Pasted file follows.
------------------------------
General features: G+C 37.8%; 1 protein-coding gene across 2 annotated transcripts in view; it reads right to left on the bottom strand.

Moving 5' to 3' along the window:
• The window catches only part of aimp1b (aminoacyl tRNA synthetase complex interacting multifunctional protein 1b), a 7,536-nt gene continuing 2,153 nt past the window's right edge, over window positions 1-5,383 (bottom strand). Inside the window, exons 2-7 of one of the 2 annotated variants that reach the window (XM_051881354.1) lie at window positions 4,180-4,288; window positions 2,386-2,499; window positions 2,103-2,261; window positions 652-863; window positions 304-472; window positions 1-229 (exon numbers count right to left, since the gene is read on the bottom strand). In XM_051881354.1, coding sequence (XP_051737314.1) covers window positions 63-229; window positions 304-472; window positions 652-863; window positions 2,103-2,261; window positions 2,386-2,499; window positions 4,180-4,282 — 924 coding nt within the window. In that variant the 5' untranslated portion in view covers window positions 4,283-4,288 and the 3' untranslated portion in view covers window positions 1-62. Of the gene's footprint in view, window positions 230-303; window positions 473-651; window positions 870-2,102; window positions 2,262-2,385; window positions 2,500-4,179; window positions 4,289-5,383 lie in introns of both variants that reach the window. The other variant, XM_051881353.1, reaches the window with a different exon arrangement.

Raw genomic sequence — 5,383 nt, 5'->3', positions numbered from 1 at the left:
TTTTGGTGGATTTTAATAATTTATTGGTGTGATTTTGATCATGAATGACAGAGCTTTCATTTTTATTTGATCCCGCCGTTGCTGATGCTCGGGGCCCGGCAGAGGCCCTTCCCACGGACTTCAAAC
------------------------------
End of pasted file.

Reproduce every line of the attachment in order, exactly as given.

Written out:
General features: G+C 37.8%; 1 protein-coding gene across 2 annotated transcripts in view; it reads right to left on the bottom strand.

Moving 5' to 3' along the window:
• The window catches only part of aimp1b (aminoacyl tRNA synthetase complex interacting multifunctional protein 1b), a 7,536-nt gene continuing 2,153 nt past the window's right edge, over window positions 1-5,383 (bottom strand). Inside the window, exons 2-7 of one of the 2 annotated variants that reach the window (XM_051881354.1) lie at window positions 4,180-4,288; window positions 2,386-2,499; window positions 2,103-2,261; window positions 652-863; window positions 304-472; window positions 1-229 (exon numbers count right to left, since the gene is read on the bottom strand). In XM_051881354.1, coding sequence (XP_051737314.1) covers window positions 63-229; window positions 304-472; window positions 652-863; window positions 2,103-2,261; window positions 2,386-2,499; window positions 4,180-4,282 — 924 coding nt within the window. In that variant the 5' untranslated portion in view covers window positions 4,283-4,288 and the 3' untranslated portion in view covers window positions 1-62. Of the gene's footprint in view, window positions 230-303; window positions 473-651; window positions 870-2,102; window positions 2,262-2,385; window positions 2,500-4,179; window positions 4,289-5,383 lie in introns of both variants that reach the window. The other variant, XM_051881353.1, reaches the window with a different exon arrangement.

Raw genomic sequence — 5,383 nt, 5'->3', positions numbered from 1 at the left:
TTTTGGTGGATTTTAATAATTTATTGGTGTGATTTTGATCATGAATGACAGAGCTTTCATTTTTATTTGATCCCGCCGTTGCTGATGCTCGGGGCCCGGCAGAGGCCCTTCCCACGGACTTCAAAC